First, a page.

‘Failure of democracy’ but the fight will go on
TWO OF the candidates who hoped to be the next Police and Crime Commissioner (PCC) have vowed to keep on fighting to raise awareness of the role.
Liberal Democrat candidate John Howson and UKIP’s Lea Trainer were both pleased to increase their vote share despite being eliminated after the first round.
Mr Howson said: “I’m very pleased that we have increased our percentage on last time. We have come third which is probably what we were going to expect, but it will be a much more interesting time when we fight them on the same day as the general election.”
But Mr Howson slammed the government’s lack of focus on this election, calling it a ‘failure of democracy’.
“I’m seriously disappointed that there were only two hustings across the whole of the Thames Valley. That’s bad for democracy,” he said.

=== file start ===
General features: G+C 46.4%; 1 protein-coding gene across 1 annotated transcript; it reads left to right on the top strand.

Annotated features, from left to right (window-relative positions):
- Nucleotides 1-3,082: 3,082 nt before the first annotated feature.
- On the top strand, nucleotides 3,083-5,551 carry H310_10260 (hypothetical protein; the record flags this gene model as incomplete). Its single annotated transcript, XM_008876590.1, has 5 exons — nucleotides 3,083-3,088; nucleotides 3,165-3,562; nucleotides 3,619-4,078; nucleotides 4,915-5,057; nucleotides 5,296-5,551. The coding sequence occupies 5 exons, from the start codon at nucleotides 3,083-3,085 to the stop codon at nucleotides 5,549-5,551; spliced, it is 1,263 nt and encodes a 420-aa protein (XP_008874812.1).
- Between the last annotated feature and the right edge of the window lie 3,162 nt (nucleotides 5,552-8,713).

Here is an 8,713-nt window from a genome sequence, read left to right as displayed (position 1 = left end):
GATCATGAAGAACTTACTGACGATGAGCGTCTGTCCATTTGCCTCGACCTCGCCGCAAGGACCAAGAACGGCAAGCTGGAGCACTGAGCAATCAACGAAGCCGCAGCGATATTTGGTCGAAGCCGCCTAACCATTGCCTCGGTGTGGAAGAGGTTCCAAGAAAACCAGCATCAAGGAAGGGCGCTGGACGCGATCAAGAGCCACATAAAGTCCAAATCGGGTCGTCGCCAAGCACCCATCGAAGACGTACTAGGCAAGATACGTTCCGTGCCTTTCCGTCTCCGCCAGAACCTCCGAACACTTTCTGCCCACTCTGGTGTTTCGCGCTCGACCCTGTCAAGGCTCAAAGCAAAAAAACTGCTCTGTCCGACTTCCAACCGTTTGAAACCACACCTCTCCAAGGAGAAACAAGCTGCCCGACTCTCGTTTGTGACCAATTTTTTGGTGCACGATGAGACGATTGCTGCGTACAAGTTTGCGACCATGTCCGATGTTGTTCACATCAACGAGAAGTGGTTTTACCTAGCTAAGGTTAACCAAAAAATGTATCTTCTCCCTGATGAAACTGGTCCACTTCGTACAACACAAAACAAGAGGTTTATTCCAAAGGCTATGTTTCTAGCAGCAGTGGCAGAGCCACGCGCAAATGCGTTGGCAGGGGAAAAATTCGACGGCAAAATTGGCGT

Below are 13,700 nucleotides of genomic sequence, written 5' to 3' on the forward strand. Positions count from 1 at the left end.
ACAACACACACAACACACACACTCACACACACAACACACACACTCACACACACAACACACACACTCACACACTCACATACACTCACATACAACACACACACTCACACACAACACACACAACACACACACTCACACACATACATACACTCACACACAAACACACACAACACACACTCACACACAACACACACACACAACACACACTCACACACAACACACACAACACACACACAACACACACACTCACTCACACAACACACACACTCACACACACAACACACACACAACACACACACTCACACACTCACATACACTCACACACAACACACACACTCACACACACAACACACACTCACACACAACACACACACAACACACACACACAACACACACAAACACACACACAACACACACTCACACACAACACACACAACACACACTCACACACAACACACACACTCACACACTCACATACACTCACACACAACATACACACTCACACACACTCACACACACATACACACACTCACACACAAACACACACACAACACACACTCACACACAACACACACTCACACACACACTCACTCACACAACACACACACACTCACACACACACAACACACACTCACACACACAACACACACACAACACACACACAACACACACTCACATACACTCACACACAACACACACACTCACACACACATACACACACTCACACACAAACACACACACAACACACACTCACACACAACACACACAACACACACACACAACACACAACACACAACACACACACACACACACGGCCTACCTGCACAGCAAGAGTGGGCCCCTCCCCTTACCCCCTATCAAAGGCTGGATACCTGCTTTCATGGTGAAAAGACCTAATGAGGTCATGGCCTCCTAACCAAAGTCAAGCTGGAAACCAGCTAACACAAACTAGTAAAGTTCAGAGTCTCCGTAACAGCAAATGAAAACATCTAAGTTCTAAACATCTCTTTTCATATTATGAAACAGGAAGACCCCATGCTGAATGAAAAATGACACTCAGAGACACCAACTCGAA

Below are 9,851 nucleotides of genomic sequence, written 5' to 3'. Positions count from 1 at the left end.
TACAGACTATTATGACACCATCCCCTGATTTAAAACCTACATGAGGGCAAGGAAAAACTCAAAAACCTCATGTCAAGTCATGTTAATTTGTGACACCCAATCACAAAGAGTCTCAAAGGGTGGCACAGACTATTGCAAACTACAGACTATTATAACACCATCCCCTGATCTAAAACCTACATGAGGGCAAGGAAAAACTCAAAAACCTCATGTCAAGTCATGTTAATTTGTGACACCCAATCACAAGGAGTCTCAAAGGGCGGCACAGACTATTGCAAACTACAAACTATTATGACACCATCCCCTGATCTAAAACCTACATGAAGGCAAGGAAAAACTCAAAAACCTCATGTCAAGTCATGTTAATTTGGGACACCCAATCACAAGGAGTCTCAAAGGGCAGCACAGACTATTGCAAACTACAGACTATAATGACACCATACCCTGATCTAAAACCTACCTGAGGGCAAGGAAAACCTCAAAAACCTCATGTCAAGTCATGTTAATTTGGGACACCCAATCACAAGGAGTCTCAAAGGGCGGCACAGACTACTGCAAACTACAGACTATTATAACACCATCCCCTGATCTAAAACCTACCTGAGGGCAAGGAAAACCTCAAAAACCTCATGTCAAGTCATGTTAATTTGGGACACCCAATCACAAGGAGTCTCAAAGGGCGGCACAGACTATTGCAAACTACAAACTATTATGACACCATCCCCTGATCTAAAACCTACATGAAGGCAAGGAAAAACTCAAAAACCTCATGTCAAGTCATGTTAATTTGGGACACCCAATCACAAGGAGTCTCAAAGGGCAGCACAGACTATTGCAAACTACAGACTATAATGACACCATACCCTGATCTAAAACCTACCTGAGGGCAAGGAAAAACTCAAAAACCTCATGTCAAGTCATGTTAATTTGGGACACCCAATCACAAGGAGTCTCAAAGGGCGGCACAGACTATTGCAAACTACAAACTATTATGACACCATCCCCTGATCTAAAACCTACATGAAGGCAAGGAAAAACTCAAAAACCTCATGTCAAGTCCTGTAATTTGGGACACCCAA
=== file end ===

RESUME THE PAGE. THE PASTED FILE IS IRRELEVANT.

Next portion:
“I got a constant stream of people in areas complaining that they knew nothing about the elections at all. I think it’s a failure of democracy on the government’s part and they really ought to review that.” He added: “I think this is the first election where we were improving on our position in 2008 so we’ve had the nadir and on the way back up again.”
Mr Trainer also said that he wants to capitalise on his party’s successes in 2016: “I’m happy, I’m positive. I’ve increased the vote. I wanted to increase the vote and I want to keep the campaign going.
“This isn’t a one shot thing. I want to continue this for the next four years. I want to keep going and go again in 2020.
“It’s clear across the country the UKIP message is growing, it’s positive.”
Saying he wanted to capitalise on the ‘continuity’ of his party he highlighted the need to increase ‘awareness’ of the role and added: “I would like to thank the electorate for voting and increasing the turn out.”